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Restorative Yoga for Physical Therapists - Remote Course - August 1-2, 2020 8:00am-12:00pm Pacific Time

Online
  • Description

  • Schedule

  • Objectives

  • Remote Course Info

  • Instructors

Price: $275
Experience Level: Beginner
Contact Hours: 10.5

This course is an online course that combines live Zoom discussions and labs, pre-recorded lectures, and pre-recorded practices that will be the basis for experiencing and integrating restorative yoga into physical therapy practice.

It is well known that stress is an important contributor to overall quality of life, chronic pain and disease risk. Our society’s focus on high productivity and achievement often creates chronic fatigue and reduced ability to regulate our nervous systems. Sleep maybe the only time a person actually rests during the day. For those who have survived trauma, even sleep is not restful. And so we stay in a state of stress that is difficult to manage.

Restorative yoga is an accessible practice that can teach patients (and practitioners) how to rest systematically, for short periods of time, on a regular basis to encourage parasympathetic nervous system to balance with the sympathetic nervous system for improved neuroregulation. We will also talk about the difference between meditation and restorative yoga, and how they can support each other in order to support the ability to drop into relaxation.

Designed for the virtual class room, the lectures are pre-recorded for viewing at convenience. A set of restorative postures, each taking 20-30 minutes are offered prior to the live meetings so that participants can experience what a patient might experience when restorative yoga is a component of their home program. We will then discuss participant experiences, questions and strategize how to reduce barriers to relaxation so that patients can integrate this practice into their life style. There will also be live labs for breathing techniques and specific meditations that may be helpful to patients working with an unregulated nervous system.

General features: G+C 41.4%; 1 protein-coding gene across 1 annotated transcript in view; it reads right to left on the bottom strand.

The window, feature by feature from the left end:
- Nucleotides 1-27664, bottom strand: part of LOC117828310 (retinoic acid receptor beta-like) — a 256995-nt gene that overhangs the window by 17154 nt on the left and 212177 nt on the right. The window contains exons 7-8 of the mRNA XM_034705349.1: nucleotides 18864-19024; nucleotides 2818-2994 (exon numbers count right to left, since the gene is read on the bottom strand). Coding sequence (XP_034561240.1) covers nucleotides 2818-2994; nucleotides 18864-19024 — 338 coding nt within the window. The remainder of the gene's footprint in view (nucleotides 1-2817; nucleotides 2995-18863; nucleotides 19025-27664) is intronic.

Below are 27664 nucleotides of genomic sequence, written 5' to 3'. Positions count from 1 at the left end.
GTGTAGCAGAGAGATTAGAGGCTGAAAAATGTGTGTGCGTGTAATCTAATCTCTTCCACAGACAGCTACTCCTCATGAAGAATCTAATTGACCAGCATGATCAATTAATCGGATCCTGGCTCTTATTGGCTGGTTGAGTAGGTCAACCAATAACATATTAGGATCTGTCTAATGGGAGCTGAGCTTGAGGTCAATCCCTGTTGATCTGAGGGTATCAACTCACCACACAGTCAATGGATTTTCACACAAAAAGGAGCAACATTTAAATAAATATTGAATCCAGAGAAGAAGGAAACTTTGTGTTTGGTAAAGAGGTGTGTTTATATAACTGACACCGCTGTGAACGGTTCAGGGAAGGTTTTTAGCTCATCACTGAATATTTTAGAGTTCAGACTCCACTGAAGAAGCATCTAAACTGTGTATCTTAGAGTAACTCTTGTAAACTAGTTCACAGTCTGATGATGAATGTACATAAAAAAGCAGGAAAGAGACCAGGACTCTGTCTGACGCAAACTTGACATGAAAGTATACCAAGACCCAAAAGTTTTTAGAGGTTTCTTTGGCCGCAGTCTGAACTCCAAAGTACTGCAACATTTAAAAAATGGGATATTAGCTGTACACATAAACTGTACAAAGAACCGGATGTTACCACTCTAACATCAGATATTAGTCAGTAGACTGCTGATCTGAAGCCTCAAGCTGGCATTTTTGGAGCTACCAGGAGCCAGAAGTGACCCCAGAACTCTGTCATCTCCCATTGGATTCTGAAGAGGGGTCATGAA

Prerequisites:
None

 

Audience:

This continuing education seminar is targeted to any licensed health care professional. Content is not intended for use outside the scope of the learner's license or regulation. Physical therapy continuing education courses should not be taken by individuals who are not licensed or otherwise regulated, except, as they are involved in a specific plan of care. This course does not certify participants as yoga instructors.

 

Pre- Recordings: Watch Before the Live Component of the Course

Module 1: Intro to Yoga (45 min)
Module 2: Props & Scavenger Hunt (15 min)
Module 3: Trauma (30 min)
Module 4: Dissociation (30 min)
Module 5: Pranayama (30 min)
Pre-recorded Labs: Restorative Yoga, Meditation, Pranayama.

Day One:

8:00 Log in, Intros Zoom Basics
8:30  Review Pre-Recordings discussion module 1, 2 & 5/ Practices
9:30 Lab: Pranayama 
9:40 Review Module 3 & 4
10:00 Break
10:10 Lab Meditation
11:00 Module 6
12:00 Adjourn

Homework
Restorative Yoga Practices video

Day Two:

8:00 Review Homework & Day 1
8:45 Partner Lab: Pranayama